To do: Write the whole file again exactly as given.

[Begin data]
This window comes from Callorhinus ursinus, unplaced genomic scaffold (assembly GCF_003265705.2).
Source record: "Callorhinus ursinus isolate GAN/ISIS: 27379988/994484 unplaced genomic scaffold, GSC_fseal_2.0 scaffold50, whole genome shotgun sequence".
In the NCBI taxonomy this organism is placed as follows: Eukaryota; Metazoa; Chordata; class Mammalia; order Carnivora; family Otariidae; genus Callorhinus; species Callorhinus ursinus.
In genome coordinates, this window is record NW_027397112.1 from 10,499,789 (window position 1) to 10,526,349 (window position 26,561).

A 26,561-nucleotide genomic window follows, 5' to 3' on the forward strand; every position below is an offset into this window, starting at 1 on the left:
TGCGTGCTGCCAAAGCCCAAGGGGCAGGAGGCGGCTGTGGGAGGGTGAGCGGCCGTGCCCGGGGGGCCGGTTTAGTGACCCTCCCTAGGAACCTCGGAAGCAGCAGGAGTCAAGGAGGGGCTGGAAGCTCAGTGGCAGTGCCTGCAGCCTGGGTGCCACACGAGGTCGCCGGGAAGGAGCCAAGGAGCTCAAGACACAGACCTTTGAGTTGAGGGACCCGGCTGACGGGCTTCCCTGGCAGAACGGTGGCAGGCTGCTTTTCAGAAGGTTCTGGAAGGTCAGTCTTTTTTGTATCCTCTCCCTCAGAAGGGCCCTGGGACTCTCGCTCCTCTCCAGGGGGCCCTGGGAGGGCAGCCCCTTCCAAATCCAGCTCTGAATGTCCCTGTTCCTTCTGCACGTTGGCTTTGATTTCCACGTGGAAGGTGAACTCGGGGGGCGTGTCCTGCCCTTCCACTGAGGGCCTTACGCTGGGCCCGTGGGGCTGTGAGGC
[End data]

This window comes from Callorhinus ursinus, unplaced genomic scaffold (assembly GCF_003265705.2).
Source record: "Callorhinus ursinus isolate GAN/ISIS: 27379988/994484 unplaced genomic scaffold, GSC_fseal_2.0 scaffold50, whole genome shotgun sequence".
In the NCBI taxonomy this organism is placed as follows: Eukaryota; Metazoa; Chordata; class Mammalia; order Carnivora; family Otariidae; genus Callorhinus; species Callorhinus ursinus.
In genome coordinates, this window is record NW_027397112.1 from 10,499,789 (window position 1) to 10,526,349 (window position 26,561).

A 26,561-nucleotide genomic window follows, 5' to 3' on the forward strand; every position below is an offset into this window, starting at 1 on the left:
TGCGTGCTGCCAAAGCCCAAGGGGCAGGAGGCGGCTGTGGGAGGGTGAGCGGCCGTGCCCGGGGGGCCGGTTTAGTGACCCTCCCTAGGAACCTCGGAAGCAGCAGGAGTCAAGGAGGGGCTGGAAGCTCAGTGGCAGTGCCTGCAGCCTGGGTGCCACACGAGGTCGCCGGGAAGGAGCCAAGGAGCTCAAGACACAGACCTTTGAGTTGAGGGACCCGGCTGACGGGCTTCCCTGGCAGAACGGTGGCAGGCTGCTTTTCAGAAGGTTCTGGAAGGTCAGTCTTTTTTGTATCCTCTCCCTCAGAAGGGCCCTGGGACTCTCGCTCCTCTCCAGGGGGCCCTGGGAGGGCAGCCCCTTCCAAATCCAGCTCTGAATGTCCCTGTTCCTTCTGCACGTTGGCTTTGATTTCCACGTGGAAGGTGAACTCGGGGGGCGTGTCCTGCCCTTCCACTGAGGGCCTTACGCTGGGCCCGTGGGGCTGTGAGGC